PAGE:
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Archive for the ‘Female journalists’ Category

WASHINGTON, DC, 26 March 2017 — American University’s School of Communication and the Pulitzer Center on Crisis Reporting co-hosted an exciting, informative and much-needed presentation and panel discussion titled, “Women In Conflict.” From left to right, Cassandra Vinograd, Natalie Keyssar and Hannah Allam, held the attention of a full-house crowd — in awe of their knowledge, their poise and their presentations — for more than an hour and a half. They told students, colleagues, working professionals, and the general public how to stay safe while covering conflict abroad — and at home.
(Photos by Danielle Criss.)

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WASHINGTON, DC, 20 March 2017 — Join us this Sunday 26 March for a presentation and panel featuring three journalists — all women — about their coverage of some of the toughest stories on earth.

This event is free and open to the public.

Please RSVP at https://www.eventbrite.com/e/women-in-conflict-panel-at-american-university-tickets-32663429196?aff=es2

We look forward to seeing you on Sunday.

— Bill Gentile

 

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Krysten Massa/The Statesman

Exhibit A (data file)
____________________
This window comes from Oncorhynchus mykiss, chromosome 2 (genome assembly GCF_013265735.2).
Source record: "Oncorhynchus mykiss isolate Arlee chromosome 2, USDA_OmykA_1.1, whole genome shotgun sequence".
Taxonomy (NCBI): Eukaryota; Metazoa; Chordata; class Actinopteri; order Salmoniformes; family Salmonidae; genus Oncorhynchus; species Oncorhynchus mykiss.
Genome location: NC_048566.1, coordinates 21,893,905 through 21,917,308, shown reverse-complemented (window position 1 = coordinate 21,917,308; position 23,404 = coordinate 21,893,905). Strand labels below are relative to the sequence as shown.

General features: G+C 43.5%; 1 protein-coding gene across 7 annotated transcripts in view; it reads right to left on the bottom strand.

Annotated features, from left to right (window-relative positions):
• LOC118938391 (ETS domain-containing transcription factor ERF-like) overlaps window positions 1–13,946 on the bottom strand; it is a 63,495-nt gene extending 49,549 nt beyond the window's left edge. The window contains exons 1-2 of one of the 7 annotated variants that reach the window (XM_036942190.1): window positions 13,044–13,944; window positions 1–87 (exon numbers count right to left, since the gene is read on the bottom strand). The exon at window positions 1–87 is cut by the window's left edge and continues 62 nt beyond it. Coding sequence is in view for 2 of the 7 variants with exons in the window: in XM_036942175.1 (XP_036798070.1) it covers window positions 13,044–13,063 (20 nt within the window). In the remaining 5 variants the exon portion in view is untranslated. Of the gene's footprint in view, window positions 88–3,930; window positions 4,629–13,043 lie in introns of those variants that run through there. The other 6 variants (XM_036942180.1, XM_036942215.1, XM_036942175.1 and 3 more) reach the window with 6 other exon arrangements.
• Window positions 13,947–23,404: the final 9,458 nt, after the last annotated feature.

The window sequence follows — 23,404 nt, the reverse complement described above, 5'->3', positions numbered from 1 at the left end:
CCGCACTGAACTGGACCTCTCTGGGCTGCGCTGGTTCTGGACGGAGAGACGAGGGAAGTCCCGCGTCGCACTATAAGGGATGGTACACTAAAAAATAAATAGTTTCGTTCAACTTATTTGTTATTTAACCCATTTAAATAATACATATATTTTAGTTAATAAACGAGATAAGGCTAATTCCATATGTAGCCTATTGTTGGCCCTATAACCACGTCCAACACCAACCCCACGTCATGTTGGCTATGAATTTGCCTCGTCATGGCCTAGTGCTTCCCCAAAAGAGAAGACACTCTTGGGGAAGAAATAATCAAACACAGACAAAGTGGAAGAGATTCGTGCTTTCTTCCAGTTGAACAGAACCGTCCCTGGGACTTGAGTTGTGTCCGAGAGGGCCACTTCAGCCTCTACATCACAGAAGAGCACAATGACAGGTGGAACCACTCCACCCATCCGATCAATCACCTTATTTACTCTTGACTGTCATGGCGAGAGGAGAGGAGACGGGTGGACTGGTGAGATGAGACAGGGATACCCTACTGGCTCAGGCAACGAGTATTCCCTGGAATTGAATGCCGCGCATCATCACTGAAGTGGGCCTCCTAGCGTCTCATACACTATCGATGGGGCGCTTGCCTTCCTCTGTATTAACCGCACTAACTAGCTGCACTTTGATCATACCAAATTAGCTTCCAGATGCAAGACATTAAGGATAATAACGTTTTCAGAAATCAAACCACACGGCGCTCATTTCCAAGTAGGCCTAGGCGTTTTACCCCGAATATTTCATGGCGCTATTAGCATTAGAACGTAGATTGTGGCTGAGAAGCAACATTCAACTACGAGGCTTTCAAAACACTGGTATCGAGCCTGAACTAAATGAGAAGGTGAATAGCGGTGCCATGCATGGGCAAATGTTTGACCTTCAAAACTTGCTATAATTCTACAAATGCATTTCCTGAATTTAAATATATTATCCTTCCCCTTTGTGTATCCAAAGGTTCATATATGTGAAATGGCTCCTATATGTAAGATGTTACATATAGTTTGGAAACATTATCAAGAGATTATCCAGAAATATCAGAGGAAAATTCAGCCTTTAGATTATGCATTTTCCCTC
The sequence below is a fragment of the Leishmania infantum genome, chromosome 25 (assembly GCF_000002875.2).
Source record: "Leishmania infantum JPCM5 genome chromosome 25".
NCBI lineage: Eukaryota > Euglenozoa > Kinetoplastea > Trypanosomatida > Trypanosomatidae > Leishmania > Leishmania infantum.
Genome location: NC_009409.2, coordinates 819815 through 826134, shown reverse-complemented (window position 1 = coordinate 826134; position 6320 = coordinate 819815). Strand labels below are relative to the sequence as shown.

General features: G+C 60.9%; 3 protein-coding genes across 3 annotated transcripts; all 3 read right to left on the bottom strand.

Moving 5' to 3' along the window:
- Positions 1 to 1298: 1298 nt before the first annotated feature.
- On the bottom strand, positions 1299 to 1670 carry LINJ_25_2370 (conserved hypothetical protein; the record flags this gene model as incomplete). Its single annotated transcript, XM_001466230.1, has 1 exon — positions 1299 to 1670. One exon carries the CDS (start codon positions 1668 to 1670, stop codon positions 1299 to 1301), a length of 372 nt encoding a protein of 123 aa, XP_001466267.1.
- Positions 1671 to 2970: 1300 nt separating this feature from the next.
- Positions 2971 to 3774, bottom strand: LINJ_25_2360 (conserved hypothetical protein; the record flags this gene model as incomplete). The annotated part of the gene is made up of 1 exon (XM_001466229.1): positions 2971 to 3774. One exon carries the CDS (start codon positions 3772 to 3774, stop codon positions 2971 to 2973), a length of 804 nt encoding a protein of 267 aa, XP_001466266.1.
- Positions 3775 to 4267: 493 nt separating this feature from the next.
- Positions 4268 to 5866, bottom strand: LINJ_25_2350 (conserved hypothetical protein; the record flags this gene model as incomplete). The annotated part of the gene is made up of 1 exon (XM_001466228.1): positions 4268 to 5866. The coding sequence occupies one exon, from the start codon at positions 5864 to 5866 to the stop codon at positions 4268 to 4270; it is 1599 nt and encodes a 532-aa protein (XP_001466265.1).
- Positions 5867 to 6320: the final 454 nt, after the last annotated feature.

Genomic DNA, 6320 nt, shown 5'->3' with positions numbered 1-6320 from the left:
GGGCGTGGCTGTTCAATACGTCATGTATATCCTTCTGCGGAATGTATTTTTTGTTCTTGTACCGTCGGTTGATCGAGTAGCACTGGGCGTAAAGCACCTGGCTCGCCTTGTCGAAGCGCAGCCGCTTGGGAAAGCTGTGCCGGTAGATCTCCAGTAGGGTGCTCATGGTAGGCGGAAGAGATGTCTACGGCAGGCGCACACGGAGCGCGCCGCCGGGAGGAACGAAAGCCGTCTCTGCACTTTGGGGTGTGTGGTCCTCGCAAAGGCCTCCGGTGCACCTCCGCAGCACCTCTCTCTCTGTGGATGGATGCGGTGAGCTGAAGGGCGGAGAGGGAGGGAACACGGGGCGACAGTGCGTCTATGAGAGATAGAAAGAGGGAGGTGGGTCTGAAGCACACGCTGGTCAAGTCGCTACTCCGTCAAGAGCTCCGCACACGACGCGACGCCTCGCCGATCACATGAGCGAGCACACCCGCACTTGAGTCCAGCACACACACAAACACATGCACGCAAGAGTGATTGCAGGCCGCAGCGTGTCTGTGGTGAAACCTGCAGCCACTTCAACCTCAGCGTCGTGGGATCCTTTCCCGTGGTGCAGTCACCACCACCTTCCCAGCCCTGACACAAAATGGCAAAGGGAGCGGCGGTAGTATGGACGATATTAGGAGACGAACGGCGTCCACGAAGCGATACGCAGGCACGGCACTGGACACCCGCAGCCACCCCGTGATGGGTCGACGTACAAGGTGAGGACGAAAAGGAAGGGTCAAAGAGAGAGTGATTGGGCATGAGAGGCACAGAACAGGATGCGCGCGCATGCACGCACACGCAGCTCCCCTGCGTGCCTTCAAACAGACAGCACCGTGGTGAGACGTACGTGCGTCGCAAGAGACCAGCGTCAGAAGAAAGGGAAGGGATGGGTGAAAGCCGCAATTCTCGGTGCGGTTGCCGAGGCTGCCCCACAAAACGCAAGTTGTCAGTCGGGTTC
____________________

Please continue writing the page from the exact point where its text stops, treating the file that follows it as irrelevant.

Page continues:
Krysten Massa/The Statesman

“Rukmini Callimachi, a foreign correspondent for The New York Times, delivered the annual Marie Colvin Distinguished Lecture in the Student Activities Center on Tuesday night with a speech that illustrated what it means to be a journalist in an increasingly dangerous world.”

Read the full article here: https://www.sbstatesman.com/2016/03/09/foreign-correspondent-rukmini-callimachi-talks-about-covering-islamic-state/

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Hamad I Mohammed/Reuters

Hamad I Mohammed/Reuters

Four American journalists who were arrested on February 14, 2016 during protests marking the fifth anniversary of a Shia-led uprising in Bahrain have been charged and released, according to their families and a prosecutor.

Read the full article here: http://www.theguardian.com/world/2016/feb/16/four-american-journalists-arrested-in-bahrain-during-protests

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London, UK – Our job as journalists carries with it an inherent risk that affects us all, irrespective of our gender or ethnic background, because we go to places and events that people are trying to get away from: disaster zones, violent confrontations, and unrest.

However, the way that that risk plays itself out can be gender-specific.

In the field, being a woman can disarm aggressiveness and diffuse tension in interactions with authorities who have the power to facilitate or block access and passage.

That same “female factor” can also spiral out of control and turn into a threat of sexual assault. We heard horrific stories of American female journalists being attacked during the Egyptian revolution in 2011. There are many other cases we did not hear about because the victims are not Western.

Read Full Article: http://www.aljazeera.com/indepth/2012/03/20123882326479522.html

by Zeina Awad publish by Aljazeera, 08 Mar 2012 12:47

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